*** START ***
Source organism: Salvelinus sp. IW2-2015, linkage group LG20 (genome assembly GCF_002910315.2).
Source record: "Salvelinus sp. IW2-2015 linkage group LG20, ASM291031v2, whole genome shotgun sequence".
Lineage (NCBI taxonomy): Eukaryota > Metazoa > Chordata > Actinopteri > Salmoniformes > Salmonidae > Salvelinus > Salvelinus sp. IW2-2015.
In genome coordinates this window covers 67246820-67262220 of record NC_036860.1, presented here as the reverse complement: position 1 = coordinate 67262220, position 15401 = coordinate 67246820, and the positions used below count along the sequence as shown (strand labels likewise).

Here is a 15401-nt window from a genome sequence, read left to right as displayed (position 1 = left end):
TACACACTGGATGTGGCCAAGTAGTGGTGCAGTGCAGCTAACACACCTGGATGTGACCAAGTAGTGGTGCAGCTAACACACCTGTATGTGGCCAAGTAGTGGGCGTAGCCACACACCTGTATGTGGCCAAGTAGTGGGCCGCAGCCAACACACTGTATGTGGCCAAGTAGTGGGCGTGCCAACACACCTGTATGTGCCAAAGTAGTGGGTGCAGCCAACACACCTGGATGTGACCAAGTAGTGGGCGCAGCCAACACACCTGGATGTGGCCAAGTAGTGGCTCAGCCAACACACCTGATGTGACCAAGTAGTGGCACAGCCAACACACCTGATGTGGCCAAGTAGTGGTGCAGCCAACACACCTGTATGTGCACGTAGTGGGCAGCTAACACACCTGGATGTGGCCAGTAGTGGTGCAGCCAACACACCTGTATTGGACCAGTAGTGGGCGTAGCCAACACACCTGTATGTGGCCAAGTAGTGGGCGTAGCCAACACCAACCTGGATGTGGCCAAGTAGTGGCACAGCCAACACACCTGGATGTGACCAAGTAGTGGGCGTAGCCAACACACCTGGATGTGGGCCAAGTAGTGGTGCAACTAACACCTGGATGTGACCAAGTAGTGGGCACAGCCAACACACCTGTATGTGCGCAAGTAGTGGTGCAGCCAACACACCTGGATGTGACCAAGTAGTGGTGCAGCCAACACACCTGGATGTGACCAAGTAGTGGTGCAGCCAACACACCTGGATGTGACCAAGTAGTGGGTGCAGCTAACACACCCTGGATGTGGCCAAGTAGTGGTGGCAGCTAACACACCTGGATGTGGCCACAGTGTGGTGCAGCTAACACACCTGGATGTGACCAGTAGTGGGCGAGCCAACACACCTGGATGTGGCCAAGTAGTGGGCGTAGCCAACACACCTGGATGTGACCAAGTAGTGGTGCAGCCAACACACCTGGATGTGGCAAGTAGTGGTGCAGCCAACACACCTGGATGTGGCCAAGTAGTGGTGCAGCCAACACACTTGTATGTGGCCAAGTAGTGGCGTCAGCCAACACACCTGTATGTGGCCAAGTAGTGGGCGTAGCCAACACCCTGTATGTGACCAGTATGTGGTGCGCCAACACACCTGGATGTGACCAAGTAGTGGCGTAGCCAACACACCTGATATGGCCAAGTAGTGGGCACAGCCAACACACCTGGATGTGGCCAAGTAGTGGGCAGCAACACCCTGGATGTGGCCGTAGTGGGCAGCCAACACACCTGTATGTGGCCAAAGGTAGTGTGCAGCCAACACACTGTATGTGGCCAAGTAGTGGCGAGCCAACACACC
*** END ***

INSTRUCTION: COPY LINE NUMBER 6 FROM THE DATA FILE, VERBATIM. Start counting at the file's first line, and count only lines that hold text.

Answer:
TACACACTGGATGTGGCCAAGTAGTGGTGCAGTGCAGCTAACACACCTGGATGTGACCAAGTAGTGGTGCAGCTAACACACCTGTATGTGGCCAAGTAGTGGGCGTAGCCACACACCTGTATGTGGCCAAGTAGTGGGCCGCAGCCAACACACTGTATGTGGCCAAGTAGTGGGCGTGCCAACACACCTGTATGTGCCAAAGTAGTGGGTGCAGCCAACACACCTGGATGTGACCAAGTAGTGGGCGCAGCCAACACACCTGGATGTGGCCAAGTAGTGGCTCAGCCAACACACCTGATGTGACCAAGTAGTGGCACAGCCAACACACCTGATGTGGCCAAGTAGTGGTGCAGCCAACACACCTGTATGTGCACGTAGTGGGCAGCTAACACACCTGGATGTGGCCAGTAGTGGTGCAGCCAACACACCTGTATTGGACCAGTAGTGGGCGTAGCCAACACACCTGTATGTGGCCAAGTAGTGGGCGTAGCCAACACCAACCTGGATGTGGCCAAGTAGTGGCACAGCCAACACACCTGGATGTGACCAAGTAGTGGGCGTAGCCAACACACCTGGATGTGGGCCAAGTAGTGGTGCAACTAACACCTGGATGTGACCAAGTAGTGGGCACAGCCAACACACCTGTATGTGCGCAAGTAGTGGTGCAGCCAACACACCTGGATGTGACCAAGTAGTGGTGCAGCCAACACACCTGGATGTGACCAAGTAGTGGTGCAGCCAACACACCTGGATGTGACCAAGTAGTGGGTGCAGCTAACACACCCTGGATGTGGCCAAGTAGTGGTGGCAGCTAACACACCTGGATGTGGCCACAGTGTGGTGCAGCTAACACACCTGGATGTGACCAGTAGTGGGCGAGCCAACACACCTGGATGTGGCCAAGTAGTGGGCGTAGCCAACACACCTGGATGTGACCAAGTAGTGGTGCAGCCAACACACCTGGATGTGGCAAGTAGTGGTGCAGCCAACACACCTGGATGTGGCCAAGTAGTGGTGCAGCCAACACACTTGTATGTGGCCAAGTAGTGGCGTCAGCCAACACACCTGTATGTGGCCAAGTAGTGGGCGTAGCCAACACCCTGTATGTGACCAGTATGTGGTGCGCCAACACACCTGGATGTGACCAAGTAGTGGCGTAGCCAACACACCTGATATGGCCAAGTAGTGGGCACAGCCAACACACCTGGATGTGGCCAAGTAGTGGGCAGCAACACCCTGGATGTGGCCGTAGTGGGCAGCCAACACACCTGTATGTGGCCAAAGGTAGTGTGCAGCCAACACACTGTATGTGGCCAAGTAGTGGCGAGCCAACACACC